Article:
One picture is of Odin L. Lloyd as a toddler gripping to his mother’s floral settee and staring into the camera like he’s discovered something marvelous -- like walking.
In another photograph of he is a bigger, bulkier boy dressed in a black suit with a silver vest and smiling coolly with his mother and two sisters.
There are other pictures, too, of Lloyd over his 27 years, from the buck-tooth boy to sweet-smiling teenager.
As the family prepares to hold funeral services for the Dorchester man who was allegedly murdered by former New England Patriot Aaron Hernandez on June 17, his mother and sister stood outside their home on Fayston Street today scanning through pictures of him.
“My son did not disappoint me in his life growing up,’’ said Ursula Ward, his mother. “My son died a king. He is my hero. He’s the love of my life.”
The funeral services will be held at 10:30 a.m. Saturday at the Church of the Holy Spirit, an Episcopal congregation in Mattapan. Viewing will begin at 8:30 a.m.
Lloyd was found shot to death June 17 in an industrial park near the North Attleborough home of Hernandez. His death became national news through Lloyd’s connection to Hernandez, a connection that authorities was forged when both Lloyd and Hernandez started dating sisters.
Hernandez, 23, is being being held without bail at the Bristol County Jail after pleading not guilty to charges that he orchestrated the execution-style murder of Lloyd. Two other Connecticut men, Carlos Ortiz, 27, and Ernest Wallace, 41, are also in custody and facing charges in Massachusetts, although neither men has been charged with murdering Lloyd.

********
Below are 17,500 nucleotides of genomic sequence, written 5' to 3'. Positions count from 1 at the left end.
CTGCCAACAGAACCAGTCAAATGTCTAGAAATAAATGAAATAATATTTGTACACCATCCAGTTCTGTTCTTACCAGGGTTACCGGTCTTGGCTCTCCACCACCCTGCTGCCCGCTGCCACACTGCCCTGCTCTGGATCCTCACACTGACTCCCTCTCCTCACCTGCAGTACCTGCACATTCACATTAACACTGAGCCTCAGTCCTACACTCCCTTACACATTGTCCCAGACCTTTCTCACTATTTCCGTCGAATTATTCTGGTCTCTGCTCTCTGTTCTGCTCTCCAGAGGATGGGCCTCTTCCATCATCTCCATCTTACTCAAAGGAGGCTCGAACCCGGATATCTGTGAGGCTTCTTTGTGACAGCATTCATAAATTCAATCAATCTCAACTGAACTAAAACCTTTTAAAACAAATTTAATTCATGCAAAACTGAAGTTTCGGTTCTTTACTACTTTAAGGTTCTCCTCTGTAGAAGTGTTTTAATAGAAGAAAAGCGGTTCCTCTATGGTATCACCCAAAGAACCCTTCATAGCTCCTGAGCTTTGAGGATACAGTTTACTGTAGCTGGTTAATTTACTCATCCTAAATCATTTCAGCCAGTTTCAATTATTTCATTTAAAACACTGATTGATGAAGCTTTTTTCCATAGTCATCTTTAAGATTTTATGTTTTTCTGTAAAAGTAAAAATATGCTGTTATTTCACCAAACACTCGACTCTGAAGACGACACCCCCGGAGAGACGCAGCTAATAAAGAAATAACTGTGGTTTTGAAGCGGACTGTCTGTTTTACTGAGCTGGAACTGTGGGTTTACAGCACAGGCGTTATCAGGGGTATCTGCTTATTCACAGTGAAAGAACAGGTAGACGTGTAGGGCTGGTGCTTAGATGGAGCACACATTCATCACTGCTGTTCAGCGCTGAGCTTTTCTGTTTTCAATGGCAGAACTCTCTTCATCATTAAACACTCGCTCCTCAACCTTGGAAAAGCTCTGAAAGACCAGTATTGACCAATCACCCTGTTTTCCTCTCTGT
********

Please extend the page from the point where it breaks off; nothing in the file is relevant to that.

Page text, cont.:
Ortiz today pleaded not guilty to a single charge of unlawful carrying of a firearm in Attleboro District Court where he was ordered held without bail. Wallace was arrested in Miramar, Fla. today and faces accessory after the fact of murder.
While much of the media attention has focused on the former star of the Patriots offense, residents along Dorchester’s Fayston Street have been quick to note that Lloyd was also their superstar -- the neighborhood athlete passionate about football, friends and family.
A big man himself at 5-feet-11 and roughly 210 pounds, Lloyd idolized the tenacity of Chicago Bears great linebacker Brian Urlacher and former Baltimore Ravens big man Ray Lewis, according to his uncle who would only identify himself as Ed.
He was a fierce defensive back on his football team at the John D. O’Bryant School of Math and Science, his coaches said.
As she stood outside yesterday sorting pictures before the funeral, Ward had one thing on her mind when she thinks of her son.
“I just want my son back. I want to make sure he goes in peace,’’ she said.
If her were alive and saw her in such grief, he would comfort her.
He would say: “ ‘Mommy why are you crying?’ she said. “ ‘I’m out of this corrupt world.’ ”